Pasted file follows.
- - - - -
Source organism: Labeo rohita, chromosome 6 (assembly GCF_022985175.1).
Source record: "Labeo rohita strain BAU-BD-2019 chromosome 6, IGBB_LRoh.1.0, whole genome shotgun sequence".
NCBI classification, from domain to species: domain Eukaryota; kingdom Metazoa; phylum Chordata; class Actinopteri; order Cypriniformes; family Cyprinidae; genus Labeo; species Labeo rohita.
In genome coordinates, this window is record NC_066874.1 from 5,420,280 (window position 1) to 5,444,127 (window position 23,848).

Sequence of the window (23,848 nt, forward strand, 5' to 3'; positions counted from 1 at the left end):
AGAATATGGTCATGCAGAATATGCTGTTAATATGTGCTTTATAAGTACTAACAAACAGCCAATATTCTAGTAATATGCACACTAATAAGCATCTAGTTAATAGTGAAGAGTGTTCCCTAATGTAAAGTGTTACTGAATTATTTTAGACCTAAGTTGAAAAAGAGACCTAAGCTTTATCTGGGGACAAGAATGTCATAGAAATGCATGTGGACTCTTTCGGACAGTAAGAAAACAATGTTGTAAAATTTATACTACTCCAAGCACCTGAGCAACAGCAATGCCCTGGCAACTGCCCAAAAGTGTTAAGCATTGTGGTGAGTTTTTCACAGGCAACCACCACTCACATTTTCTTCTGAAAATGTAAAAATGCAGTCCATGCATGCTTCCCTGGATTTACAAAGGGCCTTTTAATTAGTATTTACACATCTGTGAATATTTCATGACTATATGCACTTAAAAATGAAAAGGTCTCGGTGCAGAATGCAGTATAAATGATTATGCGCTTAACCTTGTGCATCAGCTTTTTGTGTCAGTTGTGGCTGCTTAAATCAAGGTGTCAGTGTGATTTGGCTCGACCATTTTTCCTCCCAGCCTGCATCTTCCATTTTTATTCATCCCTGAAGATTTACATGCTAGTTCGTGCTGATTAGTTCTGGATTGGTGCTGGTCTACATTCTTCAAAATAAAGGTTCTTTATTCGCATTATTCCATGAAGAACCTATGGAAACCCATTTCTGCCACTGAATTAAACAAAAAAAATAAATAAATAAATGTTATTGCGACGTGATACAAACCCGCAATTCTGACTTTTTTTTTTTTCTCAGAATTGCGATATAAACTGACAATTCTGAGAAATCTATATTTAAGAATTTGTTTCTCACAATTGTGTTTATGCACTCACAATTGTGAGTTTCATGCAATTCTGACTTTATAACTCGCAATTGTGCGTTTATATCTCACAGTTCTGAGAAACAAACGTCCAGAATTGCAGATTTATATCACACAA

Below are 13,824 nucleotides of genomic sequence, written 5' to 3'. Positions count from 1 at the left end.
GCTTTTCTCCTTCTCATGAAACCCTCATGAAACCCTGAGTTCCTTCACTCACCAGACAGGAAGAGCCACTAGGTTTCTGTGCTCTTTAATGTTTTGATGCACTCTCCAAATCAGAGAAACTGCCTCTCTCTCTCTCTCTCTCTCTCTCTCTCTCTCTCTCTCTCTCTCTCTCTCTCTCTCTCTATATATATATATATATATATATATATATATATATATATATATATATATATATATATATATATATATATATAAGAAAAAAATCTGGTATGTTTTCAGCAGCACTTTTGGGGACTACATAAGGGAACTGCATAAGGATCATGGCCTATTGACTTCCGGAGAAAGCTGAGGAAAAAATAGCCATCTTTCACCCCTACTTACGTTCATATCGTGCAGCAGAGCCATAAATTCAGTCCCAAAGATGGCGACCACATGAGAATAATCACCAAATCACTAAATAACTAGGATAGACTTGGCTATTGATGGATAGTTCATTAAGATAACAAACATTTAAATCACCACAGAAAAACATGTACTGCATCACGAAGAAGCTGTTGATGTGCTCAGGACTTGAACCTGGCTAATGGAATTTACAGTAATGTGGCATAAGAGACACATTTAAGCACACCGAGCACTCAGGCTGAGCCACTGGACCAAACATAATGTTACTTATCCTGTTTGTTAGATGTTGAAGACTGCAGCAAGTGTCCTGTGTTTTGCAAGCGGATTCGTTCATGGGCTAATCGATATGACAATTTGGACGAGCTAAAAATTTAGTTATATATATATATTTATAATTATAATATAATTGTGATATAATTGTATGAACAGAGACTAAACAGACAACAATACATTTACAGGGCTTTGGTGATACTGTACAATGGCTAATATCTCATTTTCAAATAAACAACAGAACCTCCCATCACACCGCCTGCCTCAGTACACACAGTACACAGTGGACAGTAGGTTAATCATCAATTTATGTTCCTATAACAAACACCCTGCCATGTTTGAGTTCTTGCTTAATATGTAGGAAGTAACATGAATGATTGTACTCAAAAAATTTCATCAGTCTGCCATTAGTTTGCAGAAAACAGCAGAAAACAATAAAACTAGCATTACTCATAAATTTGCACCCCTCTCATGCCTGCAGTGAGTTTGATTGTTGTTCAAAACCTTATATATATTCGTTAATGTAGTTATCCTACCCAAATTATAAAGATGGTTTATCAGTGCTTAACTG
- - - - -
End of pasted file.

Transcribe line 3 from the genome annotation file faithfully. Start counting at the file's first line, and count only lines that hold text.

NCBI classification, from domain to species: domain Eukaryota; kingdom Metazoa; phylum Chordata; class Actinopteri; order Cypriniformes; family Cyprinidae; genus Labeo; species Labeo rohita.